A new rhythm has appeared on the Colombian Atlantic coast, along the Caribbean Sea: the sexteto, an offspring of the Cuban son and the cumbia, the latter, sprung from the triple root of Colombian culture –African, European and indigenous– being already hybrid music itself.
The Sexteto Tabalá originates from Palenque de San Basilio, the famous village which was founded by fugitive slaves some forty-three miles away from Cartagena and one of the main centres of Black resistance to slavery in the 17th and 18th centuries. This sexteto plays a “raw” and warm type of son in which deep, ancient-sounding percussion instruments accompany the tenor voices of Palenque farm workers. These men are heirs to a long identity-building process, from the time of runaway slaves and rebellion against the Spaniards; this is the source from which their interpretation of the “son palenquero” draws its authenticity.
The “Son palenquero”
The Colombian coast of the Atlantic has been the cradle of a wide-ranging musical culture, the result of constant exchanges between Indians, Africans and European colonists which are still fruitful today. The most widely spread musical genres are the cumbia and the vallenato, accordion music from the Valle de Upar (see: Colombie, Le vallenato, Ocora C 560093). In addition to these, many rhythms were brought in from Africa and “reinvented” in the palenques: bullerengue, mapalé, chandé, baile de muerto, chalupa…
Palenque de San Basilio remained totally isolated until the beginning of the 20th century, when North American investors acquired concessions to grow sugarcane in the region of Sincerin, a short distance from the village. Black people from Palenque were then hired in the plantations of “Central Colombia”, a sugar-producing complex under Cuban technical supervision. In their free time, the Cuban engineers would play the music which was most fashionable in Cuba at the time: the “son montuno”, then played by sexteto groups at the height of their glory in Santiago de Cuba. The sugarcane workers soon fell in love with this music and learned to play it.
The son which had been taken up by the Cuban sexteto groups was hybrid rural music, born from African and European influences in the province of Oriente. One of the most popular sextetos of the 1920s was the Sexteto Habanero, with its excellent singer and pregonero de oro Abelardo Barroso. There were also the Sexteto Boloña, the Boton de Rosa and the Sexteto Occidente, whose singer Miguelito Valdez, was especially remembered by the Palenque musicians. These sexteto groups and the son swept through La Habana and the whole Caribbean, overruning the old danzon.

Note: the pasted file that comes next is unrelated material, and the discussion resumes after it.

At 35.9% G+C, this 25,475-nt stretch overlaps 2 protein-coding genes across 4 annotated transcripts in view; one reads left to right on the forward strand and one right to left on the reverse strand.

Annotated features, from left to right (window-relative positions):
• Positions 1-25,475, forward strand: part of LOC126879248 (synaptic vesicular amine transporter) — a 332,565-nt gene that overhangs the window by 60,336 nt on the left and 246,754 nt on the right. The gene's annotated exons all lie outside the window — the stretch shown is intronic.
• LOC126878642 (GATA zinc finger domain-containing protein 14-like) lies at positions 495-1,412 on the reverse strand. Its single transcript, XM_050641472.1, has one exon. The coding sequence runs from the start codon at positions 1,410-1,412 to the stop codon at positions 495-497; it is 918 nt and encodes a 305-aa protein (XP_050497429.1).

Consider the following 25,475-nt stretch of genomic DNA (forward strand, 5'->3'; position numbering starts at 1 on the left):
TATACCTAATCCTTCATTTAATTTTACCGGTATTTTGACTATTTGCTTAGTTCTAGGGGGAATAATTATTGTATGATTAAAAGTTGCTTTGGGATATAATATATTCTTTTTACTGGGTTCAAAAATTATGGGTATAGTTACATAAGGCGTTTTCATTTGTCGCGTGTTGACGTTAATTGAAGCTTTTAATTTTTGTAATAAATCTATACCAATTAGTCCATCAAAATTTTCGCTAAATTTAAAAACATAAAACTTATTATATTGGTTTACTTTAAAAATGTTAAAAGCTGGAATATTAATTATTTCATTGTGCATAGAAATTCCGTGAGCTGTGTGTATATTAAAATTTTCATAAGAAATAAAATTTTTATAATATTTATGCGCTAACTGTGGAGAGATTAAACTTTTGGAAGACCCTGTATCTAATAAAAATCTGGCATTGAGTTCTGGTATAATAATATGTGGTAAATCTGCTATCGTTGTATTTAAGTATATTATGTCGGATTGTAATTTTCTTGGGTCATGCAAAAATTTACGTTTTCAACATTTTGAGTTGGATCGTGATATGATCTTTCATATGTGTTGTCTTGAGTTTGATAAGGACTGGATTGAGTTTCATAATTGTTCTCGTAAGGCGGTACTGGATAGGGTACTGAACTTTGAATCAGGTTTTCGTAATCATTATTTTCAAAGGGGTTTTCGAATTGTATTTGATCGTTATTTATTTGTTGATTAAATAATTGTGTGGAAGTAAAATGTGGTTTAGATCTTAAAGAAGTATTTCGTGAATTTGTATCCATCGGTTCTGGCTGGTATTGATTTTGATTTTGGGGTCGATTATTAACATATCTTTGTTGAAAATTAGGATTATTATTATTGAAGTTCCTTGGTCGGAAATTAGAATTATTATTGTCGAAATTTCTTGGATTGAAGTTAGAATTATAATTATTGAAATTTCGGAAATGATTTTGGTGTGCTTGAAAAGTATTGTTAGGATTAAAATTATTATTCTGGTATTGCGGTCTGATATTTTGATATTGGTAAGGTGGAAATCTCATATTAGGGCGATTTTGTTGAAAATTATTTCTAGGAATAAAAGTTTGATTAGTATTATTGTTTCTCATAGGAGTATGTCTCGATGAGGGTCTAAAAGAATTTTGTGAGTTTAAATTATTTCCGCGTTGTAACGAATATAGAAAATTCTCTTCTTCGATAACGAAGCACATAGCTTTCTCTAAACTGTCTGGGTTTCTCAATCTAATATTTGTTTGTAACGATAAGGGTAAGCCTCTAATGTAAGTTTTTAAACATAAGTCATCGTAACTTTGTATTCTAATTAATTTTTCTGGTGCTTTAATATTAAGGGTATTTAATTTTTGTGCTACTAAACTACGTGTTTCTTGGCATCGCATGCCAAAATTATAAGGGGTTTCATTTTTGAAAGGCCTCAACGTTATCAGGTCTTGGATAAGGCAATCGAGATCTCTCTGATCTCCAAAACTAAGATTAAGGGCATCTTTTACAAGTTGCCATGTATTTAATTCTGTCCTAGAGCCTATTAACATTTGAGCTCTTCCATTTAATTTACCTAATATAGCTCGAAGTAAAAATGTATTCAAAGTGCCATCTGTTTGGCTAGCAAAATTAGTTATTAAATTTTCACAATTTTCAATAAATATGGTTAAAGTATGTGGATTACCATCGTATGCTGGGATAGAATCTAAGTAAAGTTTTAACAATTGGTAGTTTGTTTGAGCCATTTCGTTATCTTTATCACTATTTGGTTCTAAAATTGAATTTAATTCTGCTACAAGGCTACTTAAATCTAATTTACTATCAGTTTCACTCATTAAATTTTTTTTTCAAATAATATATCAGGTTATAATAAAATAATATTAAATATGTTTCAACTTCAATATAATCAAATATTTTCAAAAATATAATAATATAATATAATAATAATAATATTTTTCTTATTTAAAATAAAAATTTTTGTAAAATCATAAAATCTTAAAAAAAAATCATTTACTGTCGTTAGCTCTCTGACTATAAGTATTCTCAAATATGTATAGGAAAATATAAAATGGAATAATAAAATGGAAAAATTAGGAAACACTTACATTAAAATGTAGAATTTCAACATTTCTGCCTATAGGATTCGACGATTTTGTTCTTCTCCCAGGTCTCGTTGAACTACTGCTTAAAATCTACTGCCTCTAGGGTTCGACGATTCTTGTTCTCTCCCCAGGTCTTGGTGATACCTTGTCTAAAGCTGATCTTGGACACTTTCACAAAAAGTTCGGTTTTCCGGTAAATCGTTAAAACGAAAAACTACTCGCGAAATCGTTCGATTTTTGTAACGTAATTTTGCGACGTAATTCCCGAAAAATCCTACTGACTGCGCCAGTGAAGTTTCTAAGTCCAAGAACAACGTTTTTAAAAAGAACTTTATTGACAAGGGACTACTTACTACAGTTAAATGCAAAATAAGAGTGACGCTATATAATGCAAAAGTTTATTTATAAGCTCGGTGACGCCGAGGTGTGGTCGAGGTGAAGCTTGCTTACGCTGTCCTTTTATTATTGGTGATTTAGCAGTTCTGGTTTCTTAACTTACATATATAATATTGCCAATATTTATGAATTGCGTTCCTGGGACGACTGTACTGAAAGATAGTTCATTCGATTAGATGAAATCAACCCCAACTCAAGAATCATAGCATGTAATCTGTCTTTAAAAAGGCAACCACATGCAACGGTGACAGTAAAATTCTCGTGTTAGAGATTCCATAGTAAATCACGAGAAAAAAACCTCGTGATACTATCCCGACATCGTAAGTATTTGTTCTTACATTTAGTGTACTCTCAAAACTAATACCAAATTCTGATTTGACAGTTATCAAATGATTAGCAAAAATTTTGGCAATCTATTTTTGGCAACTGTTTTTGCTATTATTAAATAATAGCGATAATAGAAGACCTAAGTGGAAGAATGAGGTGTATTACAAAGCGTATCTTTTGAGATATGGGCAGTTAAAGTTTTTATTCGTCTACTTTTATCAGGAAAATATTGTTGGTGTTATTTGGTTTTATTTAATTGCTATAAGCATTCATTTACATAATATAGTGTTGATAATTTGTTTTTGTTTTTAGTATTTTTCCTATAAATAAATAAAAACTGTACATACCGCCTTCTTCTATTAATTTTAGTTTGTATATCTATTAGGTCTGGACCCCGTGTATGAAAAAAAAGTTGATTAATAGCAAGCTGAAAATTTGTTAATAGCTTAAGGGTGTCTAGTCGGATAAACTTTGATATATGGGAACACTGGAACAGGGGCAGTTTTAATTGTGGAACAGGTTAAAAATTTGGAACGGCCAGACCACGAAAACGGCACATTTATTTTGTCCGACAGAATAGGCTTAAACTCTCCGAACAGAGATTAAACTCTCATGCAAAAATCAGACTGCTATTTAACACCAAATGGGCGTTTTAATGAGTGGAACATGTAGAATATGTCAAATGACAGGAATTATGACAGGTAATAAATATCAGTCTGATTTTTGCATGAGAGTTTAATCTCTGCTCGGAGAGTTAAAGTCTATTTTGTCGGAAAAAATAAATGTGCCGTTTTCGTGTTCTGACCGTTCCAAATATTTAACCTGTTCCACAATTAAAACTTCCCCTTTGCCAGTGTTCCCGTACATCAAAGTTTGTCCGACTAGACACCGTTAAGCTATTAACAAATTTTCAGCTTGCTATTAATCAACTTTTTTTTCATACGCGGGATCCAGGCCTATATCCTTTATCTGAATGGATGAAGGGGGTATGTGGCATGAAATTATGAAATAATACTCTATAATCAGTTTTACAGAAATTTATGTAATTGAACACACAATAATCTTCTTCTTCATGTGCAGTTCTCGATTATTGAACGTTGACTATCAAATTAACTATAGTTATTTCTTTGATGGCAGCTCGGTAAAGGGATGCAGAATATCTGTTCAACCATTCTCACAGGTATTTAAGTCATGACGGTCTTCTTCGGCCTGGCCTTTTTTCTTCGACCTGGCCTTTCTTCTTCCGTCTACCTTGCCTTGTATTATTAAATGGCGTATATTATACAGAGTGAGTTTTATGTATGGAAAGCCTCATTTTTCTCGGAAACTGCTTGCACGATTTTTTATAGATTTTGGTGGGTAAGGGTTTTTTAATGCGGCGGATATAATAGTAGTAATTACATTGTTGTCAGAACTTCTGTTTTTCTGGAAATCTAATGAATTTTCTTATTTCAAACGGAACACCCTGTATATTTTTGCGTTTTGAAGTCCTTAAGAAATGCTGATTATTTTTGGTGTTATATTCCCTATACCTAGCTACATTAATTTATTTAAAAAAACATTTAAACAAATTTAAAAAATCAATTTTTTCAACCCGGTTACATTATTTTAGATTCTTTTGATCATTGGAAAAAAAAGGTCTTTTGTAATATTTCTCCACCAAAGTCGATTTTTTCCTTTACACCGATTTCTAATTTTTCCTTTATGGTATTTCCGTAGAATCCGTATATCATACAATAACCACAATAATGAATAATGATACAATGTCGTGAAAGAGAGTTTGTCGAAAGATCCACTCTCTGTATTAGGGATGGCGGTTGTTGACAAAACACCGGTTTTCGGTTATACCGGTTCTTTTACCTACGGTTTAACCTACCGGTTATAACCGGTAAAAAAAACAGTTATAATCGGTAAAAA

The typical instruments of the Cuban sextetos were the guitar, the tres, the claves, the bongos, the maracas and the marímbula –the latter a sort of contrabass, of African origin, made of wood and metal. This association was modified at the beginning of the 1930s with the arrival of the septeto, to which a trumped had been added.
The sexteto fever broke out in Palenque almost at the same time as in Cuba –which was remarkable at a time when there was hardly any radio, and the means of diffusion of music were fairly limited. As a matter of fact, Cuban music spread almost exclusively through contact with the engineers of “Central Colombia”, and very little through records.
The first sexteto palenquero group appeared in the Barrio Arriba, and was formed by a handful of sugar workers. It is known by certains as the Sexteto Matentera, and was founded by Eusiquio Arrieta, Martin “hombron” Cassiani and Pantaleon Salgado a “Central Colombia” worker and one of the first son palenquero composers who had learnt to play the marímbula from the Cubans. Pantaleon Salgado belonged to the Batata dynasty, the family ruling the Cabildo Lumbalú in Palenque, where the village elders gathered for the Lumbalú ritual (funerary songs for the deceased).
«The adequacy between palenquera music and the world beyond is best expressed in the context of funerary rites.»1 In this ritual, the old women of the Cabildo beat drums and sing their lamentos during the nine days of mourning which follow the death of palenquero: a soloist introduces the phrase which is repeated throughout the wake, then the others all take it up in chorus in a kind of vocal polyphony which is backed by the beat of two drums, the pechiche and the yamaró (llamador).
The aim of the lumbalú or canto-lloro songs, and baile de muerto dances or bullerengues is for the palenqueros to invoke African divinities from the Congo-Angola pantheon, such as Zambi or Kalunga (supreme god, representing Death), Lemba (goddess of Fertility, Orisha of Creation), thus “helping the deceased to leave this world contentedly and peacefully”.
These songs, which have been handed down by oral tradition throughout centuries of resistance to slavery, bear witness to the origins of most of the community: the region of Luango, in Angola.
I'm from Congo / I'm from Angola / I'm from Luango Angola / My name is Juan Gungù / Juan Gungù I have to be called. [See Colombian version on page 4]